Tuesday, May 31, 2016

New York: first postcards

1. Sometimes you will be walking down the street in Queens, or the Village, or Brooklyn (never Midtown, rarely the upper east side) and ahead of you, just at the edge of your understanding, there will be a man's torso seemingly buried in the sidewalk, his head at hip level. It's always on the second glance that you realize he's emerging from a basement, often a grocery store basement, and on either side of him the heavy cellar doors have been flung open to admit a new shipment of something, or to allow this disconcerting halfway-here man to restock an empty shelf. Later the same day, you walk across these same basements, now closed, and the clanging of your shoes on the metal reminds you that there's no truly solid ground to be found here.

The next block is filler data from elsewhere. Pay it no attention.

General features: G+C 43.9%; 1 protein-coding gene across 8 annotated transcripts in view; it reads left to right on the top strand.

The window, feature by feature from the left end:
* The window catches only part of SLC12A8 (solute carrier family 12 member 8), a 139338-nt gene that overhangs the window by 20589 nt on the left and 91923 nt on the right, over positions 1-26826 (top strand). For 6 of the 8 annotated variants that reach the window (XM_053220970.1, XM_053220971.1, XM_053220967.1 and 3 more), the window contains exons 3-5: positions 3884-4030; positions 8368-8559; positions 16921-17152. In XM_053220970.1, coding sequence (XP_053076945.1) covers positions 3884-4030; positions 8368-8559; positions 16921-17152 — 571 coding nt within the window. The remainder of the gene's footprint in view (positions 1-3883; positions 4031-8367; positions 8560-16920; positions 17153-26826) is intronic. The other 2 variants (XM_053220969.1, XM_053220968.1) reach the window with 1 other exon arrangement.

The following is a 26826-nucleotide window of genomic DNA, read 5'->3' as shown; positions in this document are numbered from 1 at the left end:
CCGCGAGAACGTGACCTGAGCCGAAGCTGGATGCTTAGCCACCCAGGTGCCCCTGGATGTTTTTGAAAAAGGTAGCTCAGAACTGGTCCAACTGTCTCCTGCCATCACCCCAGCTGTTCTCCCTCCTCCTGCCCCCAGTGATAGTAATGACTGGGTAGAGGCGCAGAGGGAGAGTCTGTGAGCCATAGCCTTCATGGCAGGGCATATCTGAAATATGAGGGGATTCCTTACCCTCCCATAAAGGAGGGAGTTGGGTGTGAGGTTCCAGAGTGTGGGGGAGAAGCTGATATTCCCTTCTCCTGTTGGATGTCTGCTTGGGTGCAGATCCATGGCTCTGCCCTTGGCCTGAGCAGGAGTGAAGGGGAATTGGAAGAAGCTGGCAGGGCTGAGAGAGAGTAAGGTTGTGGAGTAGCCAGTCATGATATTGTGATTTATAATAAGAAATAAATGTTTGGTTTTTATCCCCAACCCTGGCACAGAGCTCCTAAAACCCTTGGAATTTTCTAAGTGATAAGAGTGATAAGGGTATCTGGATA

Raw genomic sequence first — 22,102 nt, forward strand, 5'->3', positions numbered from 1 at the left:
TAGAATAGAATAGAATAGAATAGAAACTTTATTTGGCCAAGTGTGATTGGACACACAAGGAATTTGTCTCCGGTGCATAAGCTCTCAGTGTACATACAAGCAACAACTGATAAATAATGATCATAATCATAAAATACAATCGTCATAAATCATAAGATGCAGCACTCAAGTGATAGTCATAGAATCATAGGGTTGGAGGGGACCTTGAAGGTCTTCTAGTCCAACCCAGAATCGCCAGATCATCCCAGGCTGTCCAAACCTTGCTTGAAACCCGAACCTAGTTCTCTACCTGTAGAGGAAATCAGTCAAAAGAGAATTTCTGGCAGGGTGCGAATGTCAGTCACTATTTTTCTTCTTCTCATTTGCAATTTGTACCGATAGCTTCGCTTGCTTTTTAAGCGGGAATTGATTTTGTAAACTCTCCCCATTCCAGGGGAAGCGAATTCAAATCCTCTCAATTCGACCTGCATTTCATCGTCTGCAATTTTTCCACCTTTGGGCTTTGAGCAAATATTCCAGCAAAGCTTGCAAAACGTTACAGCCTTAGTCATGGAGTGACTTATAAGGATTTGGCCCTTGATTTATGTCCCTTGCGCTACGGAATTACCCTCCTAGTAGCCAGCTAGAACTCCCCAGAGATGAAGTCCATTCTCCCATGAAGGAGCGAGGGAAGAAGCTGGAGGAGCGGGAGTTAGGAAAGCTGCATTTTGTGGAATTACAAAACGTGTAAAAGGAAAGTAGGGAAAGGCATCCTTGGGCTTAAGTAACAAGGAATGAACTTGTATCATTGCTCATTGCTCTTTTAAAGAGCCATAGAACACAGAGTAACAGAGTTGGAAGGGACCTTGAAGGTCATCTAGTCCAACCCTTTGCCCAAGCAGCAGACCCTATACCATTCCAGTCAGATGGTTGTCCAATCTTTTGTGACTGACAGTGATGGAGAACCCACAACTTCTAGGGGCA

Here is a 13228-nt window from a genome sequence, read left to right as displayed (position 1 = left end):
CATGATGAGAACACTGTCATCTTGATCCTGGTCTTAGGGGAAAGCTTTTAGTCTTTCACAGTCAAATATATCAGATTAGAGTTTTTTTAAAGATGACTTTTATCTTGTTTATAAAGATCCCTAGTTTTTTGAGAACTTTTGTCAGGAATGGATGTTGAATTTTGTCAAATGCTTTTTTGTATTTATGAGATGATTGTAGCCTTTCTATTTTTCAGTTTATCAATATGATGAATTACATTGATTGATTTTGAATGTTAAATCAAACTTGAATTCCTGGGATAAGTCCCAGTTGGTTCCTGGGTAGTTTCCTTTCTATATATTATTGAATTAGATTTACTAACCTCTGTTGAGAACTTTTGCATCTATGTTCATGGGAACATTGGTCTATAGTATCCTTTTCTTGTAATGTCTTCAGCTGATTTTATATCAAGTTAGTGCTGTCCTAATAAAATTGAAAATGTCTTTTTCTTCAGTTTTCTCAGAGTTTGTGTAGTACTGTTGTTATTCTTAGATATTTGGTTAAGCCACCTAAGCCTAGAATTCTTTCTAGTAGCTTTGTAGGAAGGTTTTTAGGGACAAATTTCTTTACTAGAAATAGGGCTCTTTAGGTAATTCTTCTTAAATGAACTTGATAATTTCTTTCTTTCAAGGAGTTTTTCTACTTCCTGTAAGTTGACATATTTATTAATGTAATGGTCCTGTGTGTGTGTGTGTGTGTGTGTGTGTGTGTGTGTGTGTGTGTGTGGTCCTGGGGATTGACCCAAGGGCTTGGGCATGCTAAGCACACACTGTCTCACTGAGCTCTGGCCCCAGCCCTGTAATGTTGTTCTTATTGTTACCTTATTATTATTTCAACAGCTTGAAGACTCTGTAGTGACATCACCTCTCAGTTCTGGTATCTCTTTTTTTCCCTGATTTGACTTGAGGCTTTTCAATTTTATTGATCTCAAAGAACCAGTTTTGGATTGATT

2. More than once I've gotten off the subway at a new-to-me stop, and a woman near me with a New York or neutral-to-me accent (not identifiable as a tourist, in other words) has asked me for directions. "Sorry, this is my first time at this stop," I admit. "Oh," she says, "mine too."  

3. This city smells. It is a rippling wonderland of smells. The open doors of a laundromat. Piss. Cherry trees. Sewage. The damp humidity of two dozen sweating bodies in your subway car. Perfume. Garbage. Car exhaust at every bridge and intersection. Piss again. On a good day, rain (petrichor), and the pretzel stand on the corner, and the ice cream truck on the other corner, and dumplings, and garlic, and hot dogs and curry and bike grease. And whatever the cosmic background radiation of the city was before you went nose blind weeks ago -- whatever smell the city has when it doesn't smell like these other things. Surely the buildings themselves have a smell. To be honest, I'd prefer the stink of piss to someone's too-heavy perfume on any day of the week.

4. Small kindnesses. A bus driver lets me get away without paying full fare, my second day here, because I haven't figured out the system yet. A woman in the locker room at the gym offers to help me zip the back of my dress because it's awkward and we all know that struggle.